By BERNIE CAHILES-MAGKILAT
Little is known how the lowly banana leaves have helped ease the lives of many until the restaurant chain Binalot popularizes the use of the leaves as its food wrapper.
Entrepreneur Rommel Juan, CEO of Binalot Fiesta Food, Inc., saw the opportunity to provide livelihood to some families when he put up Binalot’s DAHON CSR program dubbed DAHON (Dangal at Hanapbuhay para sa Nayon).
Famous for its classic Filipino meals wrapped in banana leaves, Binalot provides livelihood for at least 30 families in Barangay Buhanginan in Nagcarlan, Laguna. From an initial 120 bundles of banana leaves in 2006 this number has grown to 300 bundles each week.
Juan recalled that the decade-long relationship of Binalot and Barangay Buhanginan started after the devastation of Luzon by Typhoon Milenyo in 2006. Harsh winds and heavy rains wiped out most of the banana leaves which were being supplied to the fast-food chain.
“Banana leaves are very fragile and most of the trees and leaves were ripped by the strong typhoon. We were then forced to import our leaves from Iloilo but the costs were not sustainable. That was the time we decided to go straight to the source,” said Juan.
The search led Juan to the quaint town of Nagcarlan at the foothills of the mystic Mt. Banahaw in Laguna.
“Vendors in the market told me to go to Nagcarlan. I found myself visiting the markets and talipapas in that town, asking where the leaves come from. Locals pointed me to the dahunan in Barangay Buhanginan,” Juan said.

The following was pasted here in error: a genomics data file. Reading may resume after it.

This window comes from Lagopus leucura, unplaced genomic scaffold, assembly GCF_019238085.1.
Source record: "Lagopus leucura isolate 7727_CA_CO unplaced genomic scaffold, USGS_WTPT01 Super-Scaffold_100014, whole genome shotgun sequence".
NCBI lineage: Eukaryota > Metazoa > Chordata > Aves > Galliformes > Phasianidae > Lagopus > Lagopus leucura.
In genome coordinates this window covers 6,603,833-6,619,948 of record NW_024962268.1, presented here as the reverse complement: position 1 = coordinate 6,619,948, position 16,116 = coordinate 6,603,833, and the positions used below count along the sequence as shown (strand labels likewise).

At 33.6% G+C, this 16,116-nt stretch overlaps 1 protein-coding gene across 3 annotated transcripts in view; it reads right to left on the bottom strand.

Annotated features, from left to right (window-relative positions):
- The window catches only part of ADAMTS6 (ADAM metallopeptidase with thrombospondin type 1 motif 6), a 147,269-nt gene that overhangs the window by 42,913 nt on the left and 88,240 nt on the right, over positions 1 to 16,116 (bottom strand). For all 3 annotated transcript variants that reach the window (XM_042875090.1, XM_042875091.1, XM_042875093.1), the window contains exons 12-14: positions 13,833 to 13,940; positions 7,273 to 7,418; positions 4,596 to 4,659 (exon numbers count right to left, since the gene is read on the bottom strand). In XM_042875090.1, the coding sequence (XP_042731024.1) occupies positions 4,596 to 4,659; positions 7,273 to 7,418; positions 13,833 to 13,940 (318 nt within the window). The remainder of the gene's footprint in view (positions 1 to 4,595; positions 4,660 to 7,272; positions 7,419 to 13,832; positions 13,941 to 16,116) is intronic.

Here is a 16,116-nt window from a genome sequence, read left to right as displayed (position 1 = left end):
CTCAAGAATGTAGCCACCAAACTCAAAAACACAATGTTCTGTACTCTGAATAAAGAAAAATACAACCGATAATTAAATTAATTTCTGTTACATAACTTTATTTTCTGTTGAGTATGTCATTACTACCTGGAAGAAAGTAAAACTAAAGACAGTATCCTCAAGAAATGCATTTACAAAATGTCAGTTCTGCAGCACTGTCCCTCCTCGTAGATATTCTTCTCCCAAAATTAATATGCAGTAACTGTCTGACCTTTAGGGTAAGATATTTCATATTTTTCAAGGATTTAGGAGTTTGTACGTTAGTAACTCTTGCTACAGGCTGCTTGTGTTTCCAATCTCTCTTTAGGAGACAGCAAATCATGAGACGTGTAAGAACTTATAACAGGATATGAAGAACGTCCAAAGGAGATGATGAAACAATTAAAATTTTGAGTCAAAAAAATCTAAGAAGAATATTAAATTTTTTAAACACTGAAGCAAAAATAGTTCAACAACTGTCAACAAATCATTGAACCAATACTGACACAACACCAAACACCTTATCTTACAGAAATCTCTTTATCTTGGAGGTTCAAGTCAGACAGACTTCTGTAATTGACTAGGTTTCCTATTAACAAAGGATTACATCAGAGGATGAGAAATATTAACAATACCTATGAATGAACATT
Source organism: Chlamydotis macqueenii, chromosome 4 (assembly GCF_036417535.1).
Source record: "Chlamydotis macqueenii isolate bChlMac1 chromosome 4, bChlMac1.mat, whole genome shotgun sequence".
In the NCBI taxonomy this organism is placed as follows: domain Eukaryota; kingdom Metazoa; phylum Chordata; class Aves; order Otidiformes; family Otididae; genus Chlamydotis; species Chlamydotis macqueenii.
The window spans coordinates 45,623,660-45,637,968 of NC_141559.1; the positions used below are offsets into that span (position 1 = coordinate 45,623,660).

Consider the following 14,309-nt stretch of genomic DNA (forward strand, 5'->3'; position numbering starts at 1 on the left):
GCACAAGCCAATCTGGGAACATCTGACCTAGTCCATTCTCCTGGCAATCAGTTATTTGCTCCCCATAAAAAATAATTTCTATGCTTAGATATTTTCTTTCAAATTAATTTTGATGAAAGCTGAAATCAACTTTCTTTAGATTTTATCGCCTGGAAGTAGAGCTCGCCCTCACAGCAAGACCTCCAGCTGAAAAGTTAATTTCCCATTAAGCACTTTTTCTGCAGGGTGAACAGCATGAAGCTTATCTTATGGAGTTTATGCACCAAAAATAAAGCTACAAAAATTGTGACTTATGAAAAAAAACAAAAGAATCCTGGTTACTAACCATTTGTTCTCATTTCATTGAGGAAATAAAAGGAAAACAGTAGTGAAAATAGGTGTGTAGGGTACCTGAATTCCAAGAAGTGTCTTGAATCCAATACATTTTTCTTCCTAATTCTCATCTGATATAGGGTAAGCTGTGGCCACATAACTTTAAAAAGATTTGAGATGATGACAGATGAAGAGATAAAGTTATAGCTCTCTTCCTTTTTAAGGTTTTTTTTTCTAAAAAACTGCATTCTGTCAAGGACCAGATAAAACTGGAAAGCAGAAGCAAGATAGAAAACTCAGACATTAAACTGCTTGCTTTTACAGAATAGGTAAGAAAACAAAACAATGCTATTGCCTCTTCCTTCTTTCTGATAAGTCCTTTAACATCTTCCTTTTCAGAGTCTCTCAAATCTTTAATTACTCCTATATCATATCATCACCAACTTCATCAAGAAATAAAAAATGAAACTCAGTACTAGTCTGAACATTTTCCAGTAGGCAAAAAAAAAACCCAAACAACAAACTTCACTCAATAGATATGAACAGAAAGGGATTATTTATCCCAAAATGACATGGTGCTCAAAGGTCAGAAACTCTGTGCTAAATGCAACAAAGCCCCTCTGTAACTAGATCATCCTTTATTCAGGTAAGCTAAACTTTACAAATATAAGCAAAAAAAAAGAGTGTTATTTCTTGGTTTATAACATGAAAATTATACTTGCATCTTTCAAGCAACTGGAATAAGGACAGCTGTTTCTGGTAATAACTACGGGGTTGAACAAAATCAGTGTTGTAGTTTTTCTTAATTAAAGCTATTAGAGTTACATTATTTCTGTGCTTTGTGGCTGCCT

Banana is one of the most important fruit crops of the Philippines, with the country producing 9.36 million metric tonnes of bananas on 448,000 hectares of land. However, except for the export Cavendish variety, banana is grown largely in small farming communities in backyards such as in Nagcarlan, traded in markets by local entrepreneurs, and consumed domestically only.
DAHON has received several citations including the once-in-a-lifetime Centennial Prize in the worldwide 2007 UPS Out-of-the-Box Small Business Contest and the Intel-AIM Corporate Social Responsibility Award (IACRA) at the Asian Forum on Corporate Social Responsibility in 2010.
To expand the economic benefits of the program for the farmers, Binalot has also partnered with a program called EMBRACE to introduce salted egg production to Barangay Buhanginan.
“We’ve thought of harvesting other vegetables and crops but we always hit a roadblock when it comes to finding a market for these products,” shared Irene Lucas, Binalot’s COO.
“Assessing our needs, we figured ‘Why not salted eggs?’ Looking at the volume of our consumption as each Binalot meal comes with one salted egg, we felt we found the perfect match for our banana leaves.”